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I have created a static event inside of a class that I would like to subscribe to from other classes.

public class PlaylistModel 
{
    public static event EventHandler PlaylistLoadError;
    public static void LoadPlaylist() 
    {
        try 
        {    
           // ...do some stuff...
        } 
        catch(SomeException ex) 
        {
            EventHandler handler = PlaylistLoadError;

            if(handler != null) 
            {
                PlaylistLoadError(null, null);
            }
        }
    }
}

And in my other class....

public partial class MainPage : PhoneApplicationPage 
{
    public MainPage() 
    {
        PlaylistModel.PlaylistLoadError += PlaylistError;
    }

    public void PlaylistError(object sender, EventArgs args) 
    {
        //... show the error ...
    }
}

Inside of the catch, handler is null, despite it being subscribed to. I have debugged the program from within MainPage AFTER the catch has been executed, and PlaylistLoadError is shown as not being null. Any ideas why it would be null inside of PlaylistModel, but not anywhere else? I have a feeling it has something to do with it being static.

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2 Answers 2

The value of an event field can be null if nobody has subscribed to it. From your comments, it seems like the exception in your PlaylistModel class is thrown before the MainPage class is constructed at which point nobody has subscribed to the event yet.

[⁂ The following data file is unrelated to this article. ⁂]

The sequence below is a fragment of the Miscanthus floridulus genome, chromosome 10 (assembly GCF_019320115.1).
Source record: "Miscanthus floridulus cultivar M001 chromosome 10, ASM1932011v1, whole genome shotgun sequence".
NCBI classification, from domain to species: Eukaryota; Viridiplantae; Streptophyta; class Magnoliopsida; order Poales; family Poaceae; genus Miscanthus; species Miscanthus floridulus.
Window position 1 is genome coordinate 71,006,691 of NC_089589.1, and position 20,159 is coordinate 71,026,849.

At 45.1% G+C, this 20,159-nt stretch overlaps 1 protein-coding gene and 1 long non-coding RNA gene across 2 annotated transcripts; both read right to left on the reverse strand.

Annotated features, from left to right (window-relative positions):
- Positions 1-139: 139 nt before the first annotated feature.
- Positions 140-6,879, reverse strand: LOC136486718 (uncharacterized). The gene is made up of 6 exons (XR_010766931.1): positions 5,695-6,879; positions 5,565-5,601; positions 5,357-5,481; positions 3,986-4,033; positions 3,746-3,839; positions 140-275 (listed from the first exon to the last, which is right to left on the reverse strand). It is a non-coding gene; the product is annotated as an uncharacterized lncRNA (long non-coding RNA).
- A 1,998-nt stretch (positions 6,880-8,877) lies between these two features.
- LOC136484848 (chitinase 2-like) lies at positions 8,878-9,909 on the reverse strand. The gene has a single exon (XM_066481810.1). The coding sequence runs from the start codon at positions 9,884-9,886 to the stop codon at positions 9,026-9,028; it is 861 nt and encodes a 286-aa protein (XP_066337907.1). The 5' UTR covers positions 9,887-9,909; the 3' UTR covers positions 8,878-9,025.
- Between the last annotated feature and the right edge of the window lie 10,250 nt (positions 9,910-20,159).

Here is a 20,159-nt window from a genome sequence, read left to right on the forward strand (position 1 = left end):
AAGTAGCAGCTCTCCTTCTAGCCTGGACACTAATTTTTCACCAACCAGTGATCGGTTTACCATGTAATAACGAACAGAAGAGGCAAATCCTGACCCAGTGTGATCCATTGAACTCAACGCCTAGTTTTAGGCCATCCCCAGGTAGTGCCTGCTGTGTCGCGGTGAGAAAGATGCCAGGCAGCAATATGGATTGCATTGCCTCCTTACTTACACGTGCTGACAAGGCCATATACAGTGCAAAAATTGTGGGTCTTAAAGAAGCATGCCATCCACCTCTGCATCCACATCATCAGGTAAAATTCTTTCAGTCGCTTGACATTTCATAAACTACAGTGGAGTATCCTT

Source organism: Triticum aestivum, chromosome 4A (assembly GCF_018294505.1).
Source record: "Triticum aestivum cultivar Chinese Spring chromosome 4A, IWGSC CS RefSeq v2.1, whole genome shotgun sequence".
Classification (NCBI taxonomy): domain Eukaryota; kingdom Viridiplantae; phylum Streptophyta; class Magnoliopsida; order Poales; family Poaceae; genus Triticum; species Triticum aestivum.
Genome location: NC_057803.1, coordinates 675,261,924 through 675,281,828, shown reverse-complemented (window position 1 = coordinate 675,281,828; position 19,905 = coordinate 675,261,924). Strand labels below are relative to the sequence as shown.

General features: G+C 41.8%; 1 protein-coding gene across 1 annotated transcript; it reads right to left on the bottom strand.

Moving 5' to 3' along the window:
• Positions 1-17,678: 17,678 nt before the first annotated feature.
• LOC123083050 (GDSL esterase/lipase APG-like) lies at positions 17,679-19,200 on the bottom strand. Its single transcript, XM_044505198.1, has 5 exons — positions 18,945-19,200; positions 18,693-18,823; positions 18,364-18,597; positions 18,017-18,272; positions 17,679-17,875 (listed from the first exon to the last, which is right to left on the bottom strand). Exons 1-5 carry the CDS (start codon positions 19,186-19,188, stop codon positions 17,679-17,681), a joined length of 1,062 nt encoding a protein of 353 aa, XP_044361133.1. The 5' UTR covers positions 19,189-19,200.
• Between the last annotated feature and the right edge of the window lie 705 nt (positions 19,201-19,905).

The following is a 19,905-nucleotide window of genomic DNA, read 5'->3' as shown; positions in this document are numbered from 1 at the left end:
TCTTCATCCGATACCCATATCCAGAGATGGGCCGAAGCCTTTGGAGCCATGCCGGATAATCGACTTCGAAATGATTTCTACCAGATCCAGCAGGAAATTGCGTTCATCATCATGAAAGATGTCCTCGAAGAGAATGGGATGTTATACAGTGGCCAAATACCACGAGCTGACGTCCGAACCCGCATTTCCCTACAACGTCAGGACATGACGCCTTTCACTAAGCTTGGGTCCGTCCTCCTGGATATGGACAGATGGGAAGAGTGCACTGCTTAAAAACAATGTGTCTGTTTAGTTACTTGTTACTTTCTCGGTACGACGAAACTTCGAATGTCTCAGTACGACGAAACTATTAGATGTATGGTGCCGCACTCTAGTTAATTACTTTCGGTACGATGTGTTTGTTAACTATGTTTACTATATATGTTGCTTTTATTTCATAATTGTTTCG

Also please note that this is a recipe for memory leaks. When your MainPage class (or any other class) subscribes to the event, the Playlist class holds a reference to it and the event in the Playlist class is static. As such, all subscribed members to the event will live for the lifetime of your application.

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Thanks for your reply. I'm positive it gets subscribed to because I watch it go by in the debugger. This even happens when the catch block is executed multiple times. –  finkonkanonk Jan 21 '13 at 23:36

The value of the event delegate is copied when you assign it to a variable, but is likely null by the time you raise it:

EventHandler handler = PlaylistLoadError;

if(handler != null) { // not null
    PlaylistLoadError(null, null); // null
}

You can avoid the error by executing your local variable rather than re-obtaining the delegate from the event:

EventHandler handler = PlaylistLoadError;

if(handler != null) {
    handler(this, EventArgs.Empty);
}

this and EventArgs.Empty are also better defaults than null

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Unfortunately, PlaylistLoadError is in fact null. Any other ideas? –  finkonkanonk Jan 22 '13 at 3:26
    
I set a breakpoint in MainPage and in LoadPlaylist to check the memory addresses of PlaylistLoadError. The static PlaylistLoadError referenced in MainPage is at one address, while the static PlaylistLoadError referenced in the (static) LoadPlaylist function is at another address. Why would this be? –  finkonkanonk Jan 22 '13 at 3:45
    
@finkonkanonk - How is PlaylistModel.LoadPlaylist called? –  Richard Szalay Jan 22 '13 at 4:05
    
It is called from other classes: PlaylistModel plist = PlaylistModel.LoadPlaylist(); –  finkonkanonk Jan 22 '13 at 23:43
    
@finkonkanonk - In that case, it's probably as simple as the Page_Load event on MainPage not having fired yet when LoadPlaylist is called. –  Richard Szalay Jan 23 '13 at 1:38

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